I’ve received some interesting questions and comments over the last few days. I thought you might like me to share.
Christine from Wisconsin asked about my experience of winning the Jerry B. Jenkins Christian Writers Guild First Novel Contest in 2004.
I’d finally finished my first book (and the first thing I’d ever written) and decided to enter the manuscript in the contest that Mr. Jenkins and Tyndale House Publishers sponsored. It was the first ever, First Novel contest. I think I’d read about the contest in Writers Digest Magazine. I was definitely a novice without a clue as to what I was getting into. I had listened to Mr. Jenkins speak at a conference a couple of years before this, and I was impressed by his knowledge and his encouragement to writers, not to mention his wonderful sense of humor.
I hoped, as I sent Troublesome Creek off to Colorado Springs on a wing and a prayer from my home in Kentucky, that maybe, just maybe, someone there at the Christian Writers Guild would take a look at my project and give me a bit of encouragement. I’d already been told by an editor in the business that my book was too long (correct) and that historical fiction did not sell (INCORRECT).
A few weeks after entering the contest, I received an e-mail from CWG saying my manuscript was in the top 20. A couple of weeks later it was in the top 10. This was definitely encouraging—my prayer had been answered. Then I received THE PHONE CALL, Troublesome Creek was in the top 3! The three finalists, along with our spouses, were invited on an all-expenses paid trip to Atlanta where the winner would be announced.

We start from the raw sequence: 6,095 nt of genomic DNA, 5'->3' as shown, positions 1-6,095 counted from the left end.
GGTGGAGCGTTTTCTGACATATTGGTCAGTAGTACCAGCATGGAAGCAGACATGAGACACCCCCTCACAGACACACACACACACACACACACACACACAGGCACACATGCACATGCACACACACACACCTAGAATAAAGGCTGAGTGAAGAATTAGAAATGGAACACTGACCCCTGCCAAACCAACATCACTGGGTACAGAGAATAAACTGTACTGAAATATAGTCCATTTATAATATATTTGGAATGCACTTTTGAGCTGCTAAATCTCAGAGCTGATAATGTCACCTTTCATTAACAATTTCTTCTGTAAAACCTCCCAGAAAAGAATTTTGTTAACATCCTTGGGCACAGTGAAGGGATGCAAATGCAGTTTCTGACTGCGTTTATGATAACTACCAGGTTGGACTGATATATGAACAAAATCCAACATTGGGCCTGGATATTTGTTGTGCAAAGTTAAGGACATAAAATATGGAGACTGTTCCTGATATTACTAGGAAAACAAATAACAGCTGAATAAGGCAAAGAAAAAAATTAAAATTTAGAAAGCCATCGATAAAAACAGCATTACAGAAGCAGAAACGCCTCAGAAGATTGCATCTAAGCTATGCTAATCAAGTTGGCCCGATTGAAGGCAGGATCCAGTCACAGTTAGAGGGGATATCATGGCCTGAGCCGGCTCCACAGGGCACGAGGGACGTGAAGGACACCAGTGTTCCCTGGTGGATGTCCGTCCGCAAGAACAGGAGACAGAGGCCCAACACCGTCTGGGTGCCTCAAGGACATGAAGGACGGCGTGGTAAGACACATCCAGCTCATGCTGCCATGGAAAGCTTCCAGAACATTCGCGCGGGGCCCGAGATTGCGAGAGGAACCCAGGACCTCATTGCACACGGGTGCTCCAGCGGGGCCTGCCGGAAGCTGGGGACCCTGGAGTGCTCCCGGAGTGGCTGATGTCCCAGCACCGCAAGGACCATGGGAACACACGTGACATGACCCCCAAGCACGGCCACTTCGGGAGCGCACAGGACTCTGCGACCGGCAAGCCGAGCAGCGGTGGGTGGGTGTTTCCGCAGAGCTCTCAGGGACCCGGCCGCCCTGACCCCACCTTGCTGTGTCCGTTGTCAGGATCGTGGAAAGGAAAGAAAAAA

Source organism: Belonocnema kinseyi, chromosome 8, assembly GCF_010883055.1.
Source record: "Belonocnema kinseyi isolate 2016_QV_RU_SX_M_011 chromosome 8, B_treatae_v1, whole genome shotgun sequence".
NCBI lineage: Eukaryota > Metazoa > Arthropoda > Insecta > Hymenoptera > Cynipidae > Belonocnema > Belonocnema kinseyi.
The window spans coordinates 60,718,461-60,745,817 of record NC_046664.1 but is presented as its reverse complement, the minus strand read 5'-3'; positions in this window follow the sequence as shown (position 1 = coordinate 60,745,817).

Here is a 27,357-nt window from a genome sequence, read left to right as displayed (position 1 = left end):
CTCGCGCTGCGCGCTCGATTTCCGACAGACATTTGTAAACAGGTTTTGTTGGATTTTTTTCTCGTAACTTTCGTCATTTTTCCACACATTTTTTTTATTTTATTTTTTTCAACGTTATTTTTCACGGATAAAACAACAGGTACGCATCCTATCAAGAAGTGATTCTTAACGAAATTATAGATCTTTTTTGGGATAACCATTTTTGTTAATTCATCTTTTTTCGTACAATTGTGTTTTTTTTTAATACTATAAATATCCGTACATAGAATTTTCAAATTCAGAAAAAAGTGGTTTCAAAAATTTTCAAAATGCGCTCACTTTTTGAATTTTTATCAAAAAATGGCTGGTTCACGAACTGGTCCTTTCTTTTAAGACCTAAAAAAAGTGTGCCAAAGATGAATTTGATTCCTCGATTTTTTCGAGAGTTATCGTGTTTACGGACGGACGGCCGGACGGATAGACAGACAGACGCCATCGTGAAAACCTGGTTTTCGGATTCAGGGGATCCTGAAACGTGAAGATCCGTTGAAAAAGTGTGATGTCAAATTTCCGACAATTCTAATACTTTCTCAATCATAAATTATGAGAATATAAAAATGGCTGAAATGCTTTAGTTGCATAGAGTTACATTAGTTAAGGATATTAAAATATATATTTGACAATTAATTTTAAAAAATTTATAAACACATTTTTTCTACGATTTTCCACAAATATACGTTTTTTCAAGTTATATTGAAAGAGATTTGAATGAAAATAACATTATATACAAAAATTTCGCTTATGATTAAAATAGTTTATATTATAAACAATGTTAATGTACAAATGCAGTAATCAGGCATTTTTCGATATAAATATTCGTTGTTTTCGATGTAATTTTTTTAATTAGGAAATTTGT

Imagine my delight when my too long, too historical fiction novel was declared the winner. Now I’m writing my 7th book for Tyndale, Tattler’s Branch.
Another reader, Kathy, wondered, since I wrote of my recent experience with a skunk, if there would be a skunk appearance in a future book. Some readers might remember that the never-do-well character, Isa Still from Still House Pond had tried his hand at skunk farming.
Nelda, a retired teacher, shared a story from her childhood. She caught a mother skunk with 3 babies. A doctor bought them and removed their scent glands. He kept them for pets.
And Victoria sent me an e-mail of encouragement. She wrote in part, “I truly get lost in your characters. So, please don’t let this one (Skip Rock Shallows) be the last one in the series.”
Good Lord willing, if you’ll all keep reading, I’ll keep writing.